“He said he saw 9/11 happen, and he was scared to death,” she said. “He said, ‘I must pay my respects.’ That’s what I mean about some of the stuff he would say. He’s so beautiful.”

The collapsed towers were still smoking when they visited, and Murphy approached a police officer at the site to ask him to say a prayer with him. Murphy held his hand and began to recite a prayer.

“Gary says a prayer ‘for all those who are gone, for all those who are here, bless us all.’ I couldn’t believe it,” Wagner said. “I didn’t know he had it in him, although, he believed in angels for real. He always said, ‘The Lord is with me.’ He did what he said he wanted to do, pay his respects.”

A friend suggested Wagner start a nonprofit organization with the movie as a tool to raise awareness about fetal alcohol syndrome. She named it, EXTOL! It was given nonprofit status in 2004.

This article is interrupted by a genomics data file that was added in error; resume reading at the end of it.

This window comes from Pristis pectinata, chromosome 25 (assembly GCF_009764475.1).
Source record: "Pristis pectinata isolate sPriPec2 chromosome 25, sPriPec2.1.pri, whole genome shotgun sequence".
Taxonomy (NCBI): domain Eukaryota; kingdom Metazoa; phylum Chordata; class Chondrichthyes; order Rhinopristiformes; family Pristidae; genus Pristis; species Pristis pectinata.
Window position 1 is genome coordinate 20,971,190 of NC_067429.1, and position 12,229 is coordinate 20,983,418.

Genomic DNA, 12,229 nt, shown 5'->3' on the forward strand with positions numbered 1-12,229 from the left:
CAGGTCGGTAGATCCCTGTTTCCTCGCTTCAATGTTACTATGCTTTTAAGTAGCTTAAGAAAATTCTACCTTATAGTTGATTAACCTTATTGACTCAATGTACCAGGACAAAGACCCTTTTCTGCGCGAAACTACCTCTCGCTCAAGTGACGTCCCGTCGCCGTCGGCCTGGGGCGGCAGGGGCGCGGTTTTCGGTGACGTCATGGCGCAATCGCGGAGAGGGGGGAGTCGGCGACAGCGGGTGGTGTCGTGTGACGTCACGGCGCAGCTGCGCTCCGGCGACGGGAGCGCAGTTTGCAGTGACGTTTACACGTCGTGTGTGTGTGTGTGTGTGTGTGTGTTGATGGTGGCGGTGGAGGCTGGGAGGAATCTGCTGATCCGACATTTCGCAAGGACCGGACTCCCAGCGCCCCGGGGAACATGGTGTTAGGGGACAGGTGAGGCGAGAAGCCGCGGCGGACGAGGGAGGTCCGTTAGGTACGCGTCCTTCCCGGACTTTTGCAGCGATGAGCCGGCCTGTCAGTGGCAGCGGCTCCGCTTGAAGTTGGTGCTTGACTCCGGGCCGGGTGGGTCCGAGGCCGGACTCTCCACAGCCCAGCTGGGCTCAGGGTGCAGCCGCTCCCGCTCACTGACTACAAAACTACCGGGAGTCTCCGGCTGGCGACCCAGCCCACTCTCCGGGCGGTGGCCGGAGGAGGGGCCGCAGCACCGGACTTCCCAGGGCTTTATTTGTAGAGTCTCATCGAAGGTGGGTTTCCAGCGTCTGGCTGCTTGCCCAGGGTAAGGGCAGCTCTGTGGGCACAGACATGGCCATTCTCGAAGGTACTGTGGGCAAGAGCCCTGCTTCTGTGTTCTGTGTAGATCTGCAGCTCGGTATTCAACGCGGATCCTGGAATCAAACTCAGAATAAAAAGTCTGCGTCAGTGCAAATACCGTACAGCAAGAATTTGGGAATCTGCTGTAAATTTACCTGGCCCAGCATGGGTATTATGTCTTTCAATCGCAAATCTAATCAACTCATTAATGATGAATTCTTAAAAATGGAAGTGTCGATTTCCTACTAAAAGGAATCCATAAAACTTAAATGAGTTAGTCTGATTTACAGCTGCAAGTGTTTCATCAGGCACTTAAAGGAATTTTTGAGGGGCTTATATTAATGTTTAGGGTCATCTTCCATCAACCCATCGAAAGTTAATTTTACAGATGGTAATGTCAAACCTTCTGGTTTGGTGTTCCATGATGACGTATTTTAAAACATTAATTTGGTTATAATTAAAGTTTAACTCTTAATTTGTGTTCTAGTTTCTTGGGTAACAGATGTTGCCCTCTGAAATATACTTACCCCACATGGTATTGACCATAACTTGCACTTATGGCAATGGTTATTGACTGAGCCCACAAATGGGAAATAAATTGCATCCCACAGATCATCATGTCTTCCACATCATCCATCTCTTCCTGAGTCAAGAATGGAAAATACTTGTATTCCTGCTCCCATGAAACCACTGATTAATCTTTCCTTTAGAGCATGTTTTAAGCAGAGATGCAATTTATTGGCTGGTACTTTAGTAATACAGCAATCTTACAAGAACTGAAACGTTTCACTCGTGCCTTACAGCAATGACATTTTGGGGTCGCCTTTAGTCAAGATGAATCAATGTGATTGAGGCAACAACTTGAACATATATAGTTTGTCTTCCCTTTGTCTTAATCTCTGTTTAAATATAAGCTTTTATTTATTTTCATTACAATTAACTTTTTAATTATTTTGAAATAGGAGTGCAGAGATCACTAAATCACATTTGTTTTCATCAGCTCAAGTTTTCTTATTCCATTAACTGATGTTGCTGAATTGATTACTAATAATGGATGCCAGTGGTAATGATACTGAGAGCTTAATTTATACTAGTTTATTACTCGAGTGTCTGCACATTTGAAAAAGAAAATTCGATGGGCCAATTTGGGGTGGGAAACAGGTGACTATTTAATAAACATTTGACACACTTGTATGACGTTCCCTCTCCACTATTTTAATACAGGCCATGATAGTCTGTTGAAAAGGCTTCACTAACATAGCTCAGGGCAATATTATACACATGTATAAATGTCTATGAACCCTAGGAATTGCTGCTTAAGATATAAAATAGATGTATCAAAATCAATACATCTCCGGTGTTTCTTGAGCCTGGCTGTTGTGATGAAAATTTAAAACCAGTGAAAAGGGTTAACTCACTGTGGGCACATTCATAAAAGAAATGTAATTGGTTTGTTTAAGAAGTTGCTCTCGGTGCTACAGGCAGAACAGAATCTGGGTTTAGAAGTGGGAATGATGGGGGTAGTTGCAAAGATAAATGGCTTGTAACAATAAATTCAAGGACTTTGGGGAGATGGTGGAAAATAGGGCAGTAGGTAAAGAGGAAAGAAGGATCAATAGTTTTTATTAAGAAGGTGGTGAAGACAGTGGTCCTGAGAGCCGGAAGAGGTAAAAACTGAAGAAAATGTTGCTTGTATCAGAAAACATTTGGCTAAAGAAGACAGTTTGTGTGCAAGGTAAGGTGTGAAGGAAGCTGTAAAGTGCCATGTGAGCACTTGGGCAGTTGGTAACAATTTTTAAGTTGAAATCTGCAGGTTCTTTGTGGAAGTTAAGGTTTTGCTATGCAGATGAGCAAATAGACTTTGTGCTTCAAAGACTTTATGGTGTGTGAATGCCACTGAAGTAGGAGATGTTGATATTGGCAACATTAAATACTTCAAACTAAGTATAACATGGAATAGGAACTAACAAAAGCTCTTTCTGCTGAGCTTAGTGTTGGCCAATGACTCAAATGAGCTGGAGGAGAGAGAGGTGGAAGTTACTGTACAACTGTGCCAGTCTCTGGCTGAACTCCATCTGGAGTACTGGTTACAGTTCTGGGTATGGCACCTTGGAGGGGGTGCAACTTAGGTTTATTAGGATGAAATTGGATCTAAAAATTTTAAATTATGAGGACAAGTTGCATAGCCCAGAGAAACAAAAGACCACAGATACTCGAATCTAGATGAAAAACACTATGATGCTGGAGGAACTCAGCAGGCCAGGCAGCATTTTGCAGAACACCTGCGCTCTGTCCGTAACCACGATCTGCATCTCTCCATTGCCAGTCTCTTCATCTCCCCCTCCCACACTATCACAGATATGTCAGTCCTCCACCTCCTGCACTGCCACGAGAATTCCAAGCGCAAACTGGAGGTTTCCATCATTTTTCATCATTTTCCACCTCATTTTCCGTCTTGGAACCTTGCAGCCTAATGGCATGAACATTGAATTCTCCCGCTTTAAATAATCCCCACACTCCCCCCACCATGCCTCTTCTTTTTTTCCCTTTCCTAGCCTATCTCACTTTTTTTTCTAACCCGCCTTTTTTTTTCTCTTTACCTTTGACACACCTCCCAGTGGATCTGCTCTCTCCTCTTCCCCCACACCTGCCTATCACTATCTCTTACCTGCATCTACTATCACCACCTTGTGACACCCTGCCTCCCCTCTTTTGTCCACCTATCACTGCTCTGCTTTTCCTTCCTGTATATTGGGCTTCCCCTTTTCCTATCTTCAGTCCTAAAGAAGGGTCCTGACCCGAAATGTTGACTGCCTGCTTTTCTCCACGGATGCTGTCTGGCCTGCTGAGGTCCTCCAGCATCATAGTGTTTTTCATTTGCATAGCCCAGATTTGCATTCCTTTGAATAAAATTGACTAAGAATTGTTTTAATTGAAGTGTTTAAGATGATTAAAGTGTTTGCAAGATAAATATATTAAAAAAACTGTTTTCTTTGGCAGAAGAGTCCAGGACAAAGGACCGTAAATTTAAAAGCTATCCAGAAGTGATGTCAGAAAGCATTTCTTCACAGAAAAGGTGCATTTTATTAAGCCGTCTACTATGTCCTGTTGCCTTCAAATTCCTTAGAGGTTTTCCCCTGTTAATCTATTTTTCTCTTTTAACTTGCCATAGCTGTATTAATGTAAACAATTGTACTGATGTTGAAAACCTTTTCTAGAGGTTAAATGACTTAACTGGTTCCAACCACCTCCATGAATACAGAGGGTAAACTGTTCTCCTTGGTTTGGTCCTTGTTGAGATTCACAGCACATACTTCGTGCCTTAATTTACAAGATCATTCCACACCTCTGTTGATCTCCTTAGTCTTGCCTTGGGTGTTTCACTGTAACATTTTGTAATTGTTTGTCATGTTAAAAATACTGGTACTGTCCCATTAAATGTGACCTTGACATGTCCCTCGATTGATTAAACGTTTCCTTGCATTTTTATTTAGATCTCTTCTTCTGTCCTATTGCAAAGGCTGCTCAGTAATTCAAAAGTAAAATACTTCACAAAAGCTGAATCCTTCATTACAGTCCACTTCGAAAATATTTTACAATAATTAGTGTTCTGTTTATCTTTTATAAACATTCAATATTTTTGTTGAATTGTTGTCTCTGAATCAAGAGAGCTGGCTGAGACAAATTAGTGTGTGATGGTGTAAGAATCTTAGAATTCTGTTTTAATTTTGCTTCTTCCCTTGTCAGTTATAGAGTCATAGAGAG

In 2007, Garrison “Gary” Lee Murphy was hit by a car on the streets of Gallup and died from his injuries.

Wagner sold her business in Gallup and moved to Albuquerque. She and her husband, Ken, moved to Valencia County six years ago, and she’s taking angel pictures again.

As fate would have it, she found her next model, Temple Daniels, a neighbor who is a rodeo queen.

Wagner has taken pictures of Daniels dressed as an angel on a horse in the foothills of the Manzano Mountains, and she has set up photos at the Belen Sand and Gravel site.

“I want to start doing this here, because I want to play with this community,” Wagner says with a smile. “It’s a fun thing for the community.”

If you would like Margo Wagner to speak about fetal alcohol syndrome at your school or organization, or for free posters and DVDs of the documentary, “Gary and the Angels,” go to the EXTOL! website at www.extolcf.org, or call Wagner at 350-3855.


-- Email the author at dfox@news-bulletin.com.